UNIVERSITY PARK, Pa. -- As he stood in the Pegula Ice Arena media room and said it out loud, Andrew Sturtz couldn't help it as a smile spread across his face.
"We're still in the hunt, still alive and we have a chance at one of the top teams in the country at our own rink in early February and it's a hot ticket," Sturtz said. "We've got a great opportunity here and it's our job to take advantage of it."
That opportunity comes in the form of this weekend's series against No. 2 Notre Dame, the Big Ten newcomer that's ranked No. 1 in the Pairwise. The Fighting Irish play a Penn State team that's winless in their last five, including dropping the series last weekend at Wisconsin, one in which the No. 17 Nittany Lions were outscored by a combined 6-1 in the third period. Penn State surrendered three goals in the third period to get the 4-4 tie Saturday night.
But, Guy Gadowsky still called last Saturday's performance one of Penn State's best of the season. That's a testament to the strength of the Big Ten where six teams are ranked in the top 20 and it's something the Lions can build on and learn from with a big opportunity in front of them at home.
These are the types of series Penn State envisioned being part of at some point once they became a Division I program and a Big Ten member. With Friday's 6:30 p.m. faceoff set for a White Out it should be one of if not the best home crowds of the year. Regardless of the sport, a Penn State vs. Notre Dame matchup is always going to be a tough ticket to come by in Happy Valley. Add that it's Notre Dame's first trip to Penn State since joining the Big Ten for hockey and the stakes are a little higher than they were when the Irish came to town for a series in 2015.
"You have a very important point in the season. ... It's a huge weekend," Gadowsky said. "Honestly, this is going to be an excellent weekend of hockey."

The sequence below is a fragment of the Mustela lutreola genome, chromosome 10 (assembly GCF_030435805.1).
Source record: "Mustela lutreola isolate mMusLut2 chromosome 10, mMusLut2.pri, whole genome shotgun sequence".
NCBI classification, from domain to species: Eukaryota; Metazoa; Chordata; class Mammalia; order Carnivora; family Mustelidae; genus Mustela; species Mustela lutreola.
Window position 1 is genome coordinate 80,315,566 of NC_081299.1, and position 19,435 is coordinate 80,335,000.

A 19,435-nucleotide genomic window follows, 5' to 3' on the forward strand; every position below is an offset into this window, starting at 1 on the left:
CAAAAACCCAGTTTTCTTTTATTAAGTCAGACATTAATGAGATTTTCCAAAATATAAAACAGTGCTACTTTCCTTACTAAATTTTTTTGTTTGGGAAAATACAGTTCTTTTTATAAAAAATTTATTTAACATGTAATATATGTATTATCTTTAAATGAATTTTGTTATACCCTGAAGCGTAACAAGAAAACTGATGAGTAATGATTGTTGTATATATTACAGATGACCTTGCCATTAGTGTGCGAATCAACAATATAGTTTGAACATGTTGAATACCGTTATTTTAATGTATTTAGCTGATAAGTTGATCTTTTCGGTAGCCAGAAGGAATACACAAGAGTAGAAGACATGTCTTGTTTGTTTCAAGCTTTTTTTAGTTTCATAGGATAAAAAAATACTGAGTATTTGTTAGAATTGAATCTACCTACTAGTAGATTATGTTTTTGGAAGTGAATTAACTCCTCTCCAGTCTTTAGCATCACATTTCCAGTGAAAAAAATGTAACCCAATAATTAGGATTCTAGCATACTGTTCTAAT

But first Sturtz and the Lions have to make it to the weekend, a detail that isn't so little with this fully energized group. Making sure they're not too amped up and spent before hitting the ice Friday night is a process that started early on this week.
Finding whatever they can to keep their minds off the ramifications of this weekend's series -- whether it's extra film or even diving into schoolwork as an added distraction -- the Lions are all for it. Come Thursday night, they'll go to various dinners with their teammates just like they were on the road and they'll start to flip the switch.
Friday morning some will head to the Waffle Shop for breakfast, part necessity, part superstition as Sturtz, a junior, put it. There he'll devour a western omelette, two pieces of French toast and a water and a coffee and then he'll head to class for a few hours. Once they arrive at the rink in the afternoon though the three hours before the puck drops might be the hardest.
"For our team this one has been marked on the calendar since we've been there," Sturtz said. "We're pretty excited."
The Lions dropped both games in South Bend back in November, losing 5-3 the first night and 1-0 the second. They were without sophomore Denis Smirnov both times and for a team that is known for putting up a bunch of shots on goal, the Lions couldn't get anything in the net in the second game, despite Peyton Jones coming up with 26 saves.
Smirnov, who was drafted by the Colorado Avalanche in the sixth round last spring, scored three goals this past weekend and the Lions will look to continue getting him going. How he goes could go a long way in determining the outcome of this weekend.
"Their goalie is really good, the defense is solid," Smirnov said. "They're a pretty deep team so it'll be interesting."
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